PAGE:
Until recently, the same service was also available in Poland. But as of July 22, the morning after pill will no longer be available over the counter to Polish women.
Instead, women who need emergency contraception will have to visit a doctor and get a prescription.
What’s more, thanks to something called “conscience clause,” doctors can refuse to supply the medication if they feel it conflicts with their own personal values and religious beliefs.
Unsurprisingly, the move has left many Polish women feeling uneasy about their reproductive rights, while human rights advocates across the globe have expressed their concern that the change could result in unwanted pregnancies and put undue stress on rape survivors.
“We consider it as another blow to women’s rights, and will affect teenagers and those in remote rural areas, and will have a particularly catastrophic impact on rape survivors,” Draginja Nadazdin, director of Amnesty International in Poland, said in a statement.
The Dutch liberal MEP, Sophie in ’t Veld, believes the new legislation is a violation of shared European values.
“The current populist national-conservative Polish government is enforcing a sexual counter-revolution against the health interests and wishes of Polish women and girls,” she said.
“Restricting access to the morning-after pill, combined with the right of doctors to refuse treatment based on religious grounds, will have far reaching consequences.”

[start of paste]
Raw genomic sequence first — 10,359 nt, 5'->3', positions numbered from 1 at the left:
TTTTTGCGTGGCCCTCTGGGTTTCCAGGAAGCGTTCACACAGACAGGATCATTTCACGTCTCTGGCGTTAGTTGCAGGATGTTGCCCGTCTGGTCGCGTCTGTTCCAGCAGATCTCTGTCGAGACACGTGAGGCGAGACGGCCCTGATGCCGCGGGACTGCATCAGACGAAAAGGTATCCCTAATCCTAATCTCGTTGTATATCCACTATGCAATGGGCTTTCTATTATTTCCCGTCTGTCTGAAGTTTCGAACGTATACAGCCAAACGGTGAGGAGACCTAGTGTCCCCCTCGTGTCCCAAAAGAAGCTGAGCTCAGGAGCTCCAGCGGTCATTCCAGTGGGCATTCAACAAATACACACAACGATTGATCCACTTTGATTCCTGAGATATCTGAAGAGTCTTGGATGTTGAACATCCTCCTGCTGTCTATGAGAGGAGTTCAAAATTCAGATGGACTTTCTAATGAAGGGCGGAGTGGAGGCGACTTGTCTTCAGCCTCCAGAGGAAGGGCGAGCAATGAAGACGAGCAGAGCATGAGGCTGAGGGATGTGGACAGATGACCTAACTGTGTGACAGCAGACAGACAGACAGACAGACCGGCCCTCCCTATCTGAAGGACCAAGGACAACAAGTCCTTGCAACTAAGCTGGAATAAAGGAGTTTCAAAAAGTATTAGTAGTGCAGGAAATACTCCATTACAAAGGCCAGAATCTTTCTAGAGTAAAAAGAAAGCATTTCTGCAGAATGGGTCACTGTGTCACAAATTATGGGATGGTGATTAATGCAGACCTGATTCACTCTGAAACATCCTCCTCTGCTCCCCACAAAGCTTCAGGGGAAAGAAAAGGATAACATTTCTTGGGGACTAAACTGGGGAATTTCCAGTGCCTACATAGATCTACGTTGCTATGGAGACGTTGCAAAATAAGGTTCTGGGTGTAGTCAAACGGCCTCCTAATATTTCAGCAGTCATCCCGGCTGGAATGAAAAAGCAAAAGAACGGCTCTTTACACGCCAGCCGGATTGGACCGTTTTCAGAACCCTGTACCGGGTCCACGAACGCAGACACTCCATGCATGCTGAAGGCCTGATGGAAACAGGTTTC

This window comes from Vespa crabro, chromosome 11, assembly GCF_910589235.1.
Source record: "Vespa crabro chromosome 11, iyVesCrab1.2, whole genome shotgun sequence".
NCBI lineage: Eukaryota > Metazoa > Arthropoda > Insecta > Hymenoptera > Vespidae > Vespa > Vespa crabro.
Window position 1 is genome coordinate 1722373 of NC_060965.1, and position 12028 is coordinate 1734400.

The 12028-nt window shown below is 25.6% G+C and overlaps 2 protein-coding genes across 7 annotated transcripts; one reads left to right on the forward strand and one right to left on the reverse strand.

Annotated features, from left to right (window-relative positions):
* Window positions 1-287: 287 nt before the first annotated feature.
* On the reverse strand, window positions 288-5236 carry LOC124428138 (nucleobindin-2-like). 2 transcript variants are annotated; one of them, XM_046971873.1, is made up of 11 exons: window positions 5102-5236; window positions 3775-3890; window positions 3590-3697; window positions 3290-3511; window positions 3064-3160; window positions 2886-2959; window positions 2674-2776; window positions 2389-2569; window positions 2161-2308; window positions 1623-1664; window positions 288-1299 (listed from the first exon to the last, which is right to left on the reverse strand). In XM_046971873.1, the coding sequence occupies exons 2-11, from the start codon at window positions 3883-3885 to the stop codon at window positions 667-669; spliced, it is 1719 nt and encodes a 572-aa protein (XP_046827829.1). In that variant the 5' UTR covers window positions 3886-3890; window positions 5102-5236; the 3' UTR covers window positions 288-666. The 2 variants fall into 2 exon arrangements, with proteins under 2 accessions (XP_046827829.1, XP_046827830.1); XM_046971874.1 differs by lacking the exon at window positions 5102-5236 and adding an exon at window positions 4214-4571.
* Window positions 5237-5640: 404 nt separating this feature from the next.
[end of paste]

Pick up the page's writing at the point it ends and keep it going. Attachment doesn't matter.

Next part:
Further critics of the move argue that doctor’s appointments could take too long to arrange and because the pill has to be taken as soon as possible after sex, this could therefore lead to unwanted pregnancies – even in the case of rape.
Those living in rural areas might also find it difficult to access appointments and young girls may put off or even skip seeing a doctor to access the medication for fear of embarrassment or shame.
A spokesperson for the International Planned Parenthood Federation told the Guardian that there is a real concern the move could also result in some abuse of power. “The new Polish law passed by the country’s archaic authorities allows for the potential abuse of power by doctors who may feel that they have a right to judge the sexual lives of women based on their own moral convictions.”
But Poland’s health minister, Konstanty Radziwill, argues the change in legislation was necessary because hormonal means of contraception were being abused and could result in harmful health effects for some women who take the medication.
However, health experts have dismissed his claims, pointing out that in 2014, the EMA’s committee for medicinal products for human use advised that ellaOne – the most widely stocked morning after pill in Poland – “can be used safely and effectively without medical prescription.”
There are financial implications to consider too. How many women will opt out of seeking emergency contraception because of cost concerns of visiting a doctor and then paying for a prescription?
With a Polish parliamentary election due in two years, the law may yet change again. But until then, Polish women aged 15 and over who need access to the morning after pill will need to book an appointment with a doctor first.
And keep their fingers crossed that their doctor’s personal beliefs won’t interfere with their own reproductive choices.
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